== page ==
Without documentation, Pascoal has had to take precarious and irregular jobs. For several years, he helped his father to complete the design of the Lisbon pavement. More recently, he worked six months as a kitchen butler. The money “was in cash, because, without documents, I can't even have an ATM card,” Pascoal says.

Being in an irregular situation deprives undocumented workers of benefits to which they are otherwise entitled. Undocumented workers often pay into the social security system, “but these people are not entitled to any allowance—even if they have worked for three, four, five years,” Malalane says. “If you are going to claim unemployment benefit, it is not paid to you. If you have children who are of school age, you are not paid a family allowance.”

And so Pascoal finds himself with no regular job, two children to support, and an ex-girlfriend who has become estranged as a result of the stress of his situation.

"32 years old… and still under [my] father's wing”, he says almost in a whisper and with bitterness in his voice.

He feels, he says, like a citizen of nowhere.

“I have dreams: I want to get my license, I want to travel, I want to support my children,” he says. “What will I do if I can't? [Citizenship is] something that should be rightfully mine. All I did was to have been born in Portugal.”

On several occasions, immigration authorities have threatened Pascoal with deportation to Angola. “But I don't know that country,” he says. “I've never left Portugal.” The authorities gave him 20 days to prove that he was Portuguese. Months went by and nothing changed.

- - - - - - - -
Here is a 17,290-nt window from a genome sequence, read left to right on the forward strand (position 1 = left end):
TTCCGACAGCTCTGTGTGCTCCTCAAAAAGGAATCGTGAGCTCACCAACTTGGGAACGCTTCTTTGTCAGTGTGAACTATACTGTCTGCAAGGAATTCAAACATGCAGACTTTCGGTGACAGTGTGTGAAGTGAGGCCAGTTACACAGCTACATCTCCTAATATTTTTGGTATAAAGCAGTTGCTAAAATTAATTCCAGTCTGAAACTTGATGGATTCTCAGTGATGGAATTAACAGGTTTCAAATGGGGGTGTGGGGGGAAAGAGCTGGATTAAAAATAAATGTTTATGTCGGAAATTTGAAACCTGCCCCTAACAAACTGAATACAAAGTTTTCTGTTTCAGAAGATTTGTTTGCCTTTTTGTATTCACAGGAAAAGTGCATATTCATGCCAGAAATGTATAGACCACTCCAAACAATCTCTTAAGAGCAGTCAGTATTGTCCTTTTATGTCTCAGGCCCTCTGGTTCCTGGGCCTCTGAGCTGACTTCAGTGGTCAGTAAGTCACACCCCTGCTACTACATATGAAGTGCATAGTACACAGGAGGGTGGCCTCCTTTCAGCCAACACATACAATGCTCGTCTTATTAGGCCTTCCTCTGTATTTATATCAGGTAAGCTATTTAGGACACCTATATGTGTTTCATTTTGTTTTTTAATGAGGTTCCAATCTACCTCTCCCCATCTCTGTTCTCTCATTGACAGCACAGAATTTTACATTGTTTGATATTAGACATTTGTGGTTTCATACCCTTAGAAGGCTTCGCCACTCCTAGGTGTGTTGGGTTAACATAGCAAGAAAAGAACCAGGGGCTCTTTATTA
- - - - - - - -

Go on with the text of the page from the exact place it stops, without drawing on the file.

Though he is being assisted by a Portuguese NGO, every day brings another struggle, and Pascoal has to pay out money he doesn't have in order for the process to move forward.

However, going forward far fewer should find themselves in a similar situation. Changes to Portugal’s nationality law have plugged some of these holes, and changed the perspective for a younger generation. According to the Cape Verdean Embassy in Lisbon, today there are far fewer requests for assistance compared with a few years ago.

Meanwhile, Pascoal found in rap music an outlet for a situation that remains to be resolved.

Who are they, anyway?

♪ Who are we?

We are sons without inheritance

Sons without documents

Children without hope ♪

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food / travel

Inside The Search For Record-Breaking Sapphires In A Remote Indian Valley

A vast stretch of mountains in India's Padder Valley is believed to house sapphire reserves worth $1.2 billion, which could change the fate of one of the poorest districts of Jammu and Kashmir.

Photo of sapphire miners at work in Jammu and Kashmir’s Kishtwar district

Sapphire mining in Jammu and Kashmir’s Kishtwar district

Jehangir Ali

GULABGARH — Mohammad Abbas recalls with excitement the old days when he joined the hunt in the mountains of Jammu and Kashmir’s Kishtwar district to search the world’s most precious sapphires.

Kishtwar’s sapphire mines are hidden in the inaccessible mountains towering at an altitude of nearly 16,000 feet, around Sumchan and Bilakoth areas of Padder Valley in Machail – which is one of the most remote regions of Jammu and Kashmir.

“Up there, the weather is harsh and very unpredictable,” Abbas, a farmer, said. “One moment the high altitude sun is peeling off your skin and the next you could get frostbite. Many labourers couldn’t stand those tough conditions and fled.”

Abbas, 56, added with a smile: “But those who stayed earned their reward, too.”

A vast stretch of mountains in Padder Valley nestled along Kishtwar district’s border with Ladakh is believed to house sapphire reserves worth $1.2 billion, according to one estimate. A 19.88-carat Kishtwar sapphire broke records in 2013 when it was sold for nearly $2.4 million.

In India, the price of sapphire with a velvety texture and true-blue peacock colour, which is found only in Kishtwar, can reach $6,000 per carat. The precious stone could change the socio-economic landscape of Kishtwar, which is one of the economically most underdeveloped districts of Jammu and Kashmir.